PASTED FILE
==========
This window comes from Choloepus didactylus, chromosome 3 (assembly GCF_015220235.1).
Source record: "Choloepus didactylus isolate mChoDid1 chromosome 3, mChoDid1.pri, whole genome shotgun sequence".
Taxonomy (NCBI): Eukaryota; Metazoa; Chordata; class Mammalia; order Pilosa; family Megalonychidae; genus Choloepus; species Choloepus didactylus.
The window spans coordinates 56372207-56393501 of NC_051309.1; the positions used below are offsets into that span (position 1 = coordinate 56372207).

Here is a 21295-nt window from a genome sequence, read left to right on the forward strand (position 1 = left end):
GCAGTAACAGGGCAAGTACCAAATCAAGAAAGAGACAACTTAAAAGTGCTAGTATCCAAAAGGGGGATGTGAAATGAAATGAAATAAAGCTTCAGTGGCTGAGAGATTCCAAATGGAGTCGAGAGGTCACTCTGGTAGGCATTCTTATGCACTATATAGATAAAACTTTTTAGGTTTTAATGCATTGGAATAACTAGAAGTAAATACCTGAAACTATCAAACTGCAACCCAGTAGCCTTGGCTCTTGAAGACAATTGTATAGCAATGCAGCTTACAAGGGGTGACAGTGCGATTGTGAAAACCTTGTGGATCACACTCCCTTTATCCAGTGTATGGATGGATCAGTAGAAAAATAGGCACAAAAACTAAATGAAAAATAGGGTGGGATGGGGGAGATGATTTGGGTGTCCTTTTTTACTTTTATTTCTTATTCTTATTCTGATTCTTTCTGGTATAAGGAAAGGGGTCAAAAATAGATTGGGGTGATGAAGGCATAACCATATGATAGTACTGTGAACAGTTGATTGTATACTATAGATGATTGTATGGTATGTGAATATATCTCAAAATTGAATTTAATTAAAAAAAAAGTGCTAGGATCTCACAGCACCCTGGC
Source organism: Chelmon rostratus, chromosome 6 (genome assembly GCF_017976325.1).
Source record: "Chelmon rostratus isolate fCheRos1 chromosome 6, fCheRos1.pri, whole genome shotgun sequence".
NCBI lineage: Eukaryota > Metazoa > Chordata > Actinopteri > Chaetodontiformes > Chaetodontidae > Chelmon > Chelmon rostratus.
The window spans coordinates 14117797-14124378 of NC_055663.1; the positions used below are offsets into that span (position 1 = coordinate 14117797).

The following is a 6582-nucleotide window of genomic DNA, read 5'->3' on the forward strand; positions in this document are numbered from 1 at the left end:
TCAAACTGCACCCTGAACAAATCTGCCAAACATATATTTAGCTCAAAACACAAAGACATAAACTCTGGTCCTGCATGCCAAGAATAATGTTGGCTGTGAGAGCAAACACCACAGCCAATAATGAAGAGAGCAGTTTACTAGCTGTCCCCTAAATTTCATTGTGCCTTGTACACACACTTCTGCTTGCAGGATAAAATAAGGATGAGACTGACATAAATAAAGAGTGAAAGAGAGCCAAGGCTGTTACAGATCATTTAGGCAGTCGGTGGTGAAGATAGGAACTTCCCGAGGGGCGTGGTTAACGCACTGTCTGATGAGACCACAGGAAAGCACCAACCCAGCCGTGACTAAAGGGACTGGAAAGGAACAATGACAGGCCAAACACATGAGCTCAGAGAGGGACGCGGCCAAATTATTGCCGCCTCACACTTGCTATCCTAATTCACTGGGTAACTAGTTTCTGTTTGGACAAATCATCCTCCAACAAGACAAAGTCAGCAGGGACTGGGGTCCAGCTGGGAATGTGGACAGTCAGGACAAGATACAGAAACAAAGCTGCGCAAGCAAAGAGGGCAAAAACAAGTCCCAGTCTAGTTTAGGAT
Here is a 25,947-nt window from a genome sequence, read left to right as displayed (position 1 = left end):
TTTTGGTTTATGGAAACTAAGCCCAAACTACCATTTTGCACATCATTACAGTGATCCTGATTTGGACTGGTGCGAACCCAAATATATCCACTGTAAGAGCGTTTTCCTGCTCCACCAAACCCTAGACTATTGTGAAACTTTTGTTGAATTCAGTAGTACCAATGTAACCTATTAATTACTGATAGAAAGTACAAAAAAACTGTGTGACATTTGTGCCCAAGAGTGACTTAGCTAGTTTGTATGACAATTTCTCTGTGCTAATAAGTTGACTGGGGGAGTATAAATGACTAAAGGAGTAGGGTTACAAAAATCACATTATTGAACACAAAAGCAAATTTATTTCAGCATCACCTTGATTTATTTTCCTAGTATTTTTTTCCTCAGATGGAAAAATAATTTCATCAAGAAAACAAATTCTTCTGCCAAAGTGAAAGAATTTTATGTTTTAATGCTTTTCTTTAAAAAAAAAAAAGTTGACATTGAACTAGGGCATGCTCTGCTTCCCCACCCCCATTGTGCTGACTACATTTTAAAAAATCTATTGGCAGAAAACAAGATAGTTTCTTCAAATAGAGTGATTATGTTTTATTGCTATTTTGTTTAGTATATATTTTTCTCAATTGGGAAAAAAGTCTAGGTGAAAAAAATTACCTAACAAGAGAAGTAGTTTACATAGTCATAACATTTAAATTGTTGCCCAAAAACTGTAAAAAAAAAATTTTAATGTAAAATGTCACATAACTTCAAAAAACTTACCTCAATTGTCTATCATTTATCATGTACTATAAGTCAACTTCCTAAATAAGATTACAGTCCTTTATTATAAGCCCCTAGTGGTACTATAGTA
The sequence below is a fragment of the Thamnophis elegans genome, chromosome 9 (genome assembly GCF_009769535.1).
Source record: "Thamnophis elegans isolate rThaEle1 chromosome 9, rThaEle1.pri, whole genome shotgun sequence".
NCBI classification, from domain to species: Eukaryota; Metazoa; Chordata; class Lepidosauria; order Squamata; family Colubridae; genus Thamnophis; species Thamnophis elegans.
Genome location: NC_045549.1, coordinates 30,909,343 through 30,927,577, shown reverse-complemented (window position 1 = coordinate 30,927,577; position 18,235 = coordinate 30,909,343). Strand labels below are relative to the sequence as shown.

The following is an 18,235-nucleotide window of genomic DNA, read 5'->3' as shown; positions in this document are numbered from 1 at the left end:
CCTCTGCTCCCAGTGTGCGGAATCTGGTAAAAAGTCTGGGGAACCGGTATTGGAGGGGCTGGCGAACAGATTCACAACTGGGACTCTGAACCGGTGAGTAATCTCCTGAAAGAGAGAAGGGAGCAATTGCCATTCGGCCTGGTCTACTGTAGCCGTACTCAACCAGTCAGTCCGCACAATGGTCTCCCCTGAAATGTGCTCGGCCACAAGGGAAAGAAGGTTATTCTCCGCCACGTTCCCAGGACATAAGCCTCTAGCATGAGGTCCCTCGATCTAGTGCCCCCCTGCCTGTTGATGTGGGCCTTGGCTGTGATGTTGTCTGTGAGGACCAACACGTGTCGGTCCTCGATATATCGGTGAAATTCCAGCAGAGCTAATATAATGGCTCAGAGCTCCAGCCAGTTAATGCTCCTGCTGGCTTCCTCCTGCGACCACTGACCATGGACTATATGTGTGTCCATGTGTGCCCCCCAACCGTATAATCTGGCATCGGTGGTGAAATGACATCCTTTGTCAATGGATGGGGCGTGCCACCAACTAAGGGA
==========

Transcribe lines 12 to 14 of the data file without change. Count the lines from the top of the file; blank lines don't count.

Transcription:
TCAAACTGCACCCTGAACAAATCTGCCAAACATATATTTAGCTCAAAACACAAAGACATAAACTCTGGTCCTGCATGCCAAGAATAATGTTGGCTGTGAGAGCAAACACCACAGCCAATAATGAAGAGAGCAGTTTACTAGCTGTCCCCTAAATTTCATTGTGCCTTGTACACACACTTCTGCTTGCAGGATAAAATAAGGATGAGACTGACATAAATAAAGAGTGAAAGAGAGCCAAGGCTGTTACAGATCATTTAGGCAGTCGGTGGTGAAGATAGGAACTTCCCGAGGGGCGTGGTTAACGCACTGTCTGATGAGACCACAGGAAAGCACCAACCCAGCCGTGACTAAAGGGACTGGAAAGGAACAATGACAGGCCAAACACATGAGCTCAGAGAGGGACGCGGCCAAATTATTGCCGCCTCACACTTGCTATCCTAATTCACTGGGTAACTAGTTTCTGTTTGGACAAATCATCCTCCAACAAGACAAAGTCAGCAGGGACTGGGGTCCAGCTGGGAATGTGGACAGTCAGGACAAGATACAGAAACAAAGCTGCGCAAGCAAAGAGGGCAAAAACAAGTCCCAGTCTAGTTTAGGAT
Here is a 25,947-nt window from a genome sequence, read left to right as displayed (position 1 = left end):
TTTTGGTTTATGGAAACTAAGCCCAAACTACCATTTTGCACATCATTACAGTGATCCTGATTTGGACTGGTGCGAACCCAAATATATCCACTGTAAGAGCGTTTTCCTGCTCCACCAAACCCTAGACTATTGTGAAACTTTTGTTGAATTCAGTAGTACCAATGTAACCTATTAATTACTGATAGAAAGTACAAAAAAACTGTGTGACATTTGTGCCCAAGAGTGACTTAGCTAGTTTGTATGACAATTTCTCTGTGCTAATAAGTTGACTGGGGGAGTATAAATGACTAAAGGAGTAGGGTTACAAAAATCACATTATTGAACACAAAAGCAAATTTATTTCAGCATCACCTTGATTTATTTTCCTAGTATTTTTTTCCTCAGATGGAAAAATAATTTCATCAAGAAAACAAATTCTTCTGCCAAAGTGAAAGAATTTTATGTTTTAATGCTTTTCTTTAAAAAAAAAAAAGTTGACATTGAACTAGGGCATGCTCTGCTTCCCCACCCCCATTGTGCTGACTACATTTTAAAAAATCTATTGGCAGAAAACAAGATAGTTTCTTCAAATAGAGTGATTATGTTTTATTGCTATTTTGTTTAGTATATATTTTTCTCAATTGGGAAAAAAGTCTAGGTGAAAAAAATTACCTAACAAGAGAAGTAGTTTACATAGTCATAACATTTAAATTGTTGCCCAAAAACTGTAAAAAAAAAATTTTAATGTAAAATGTCACATAACTTCAAAAAACTTACCTCAATTGTCTATCATTTATCATGTACTATAAGTCAACTTCCTAAATAAGATTACAGTCCTTTATTATAAGCCCCTAGTGGTACTATAGTA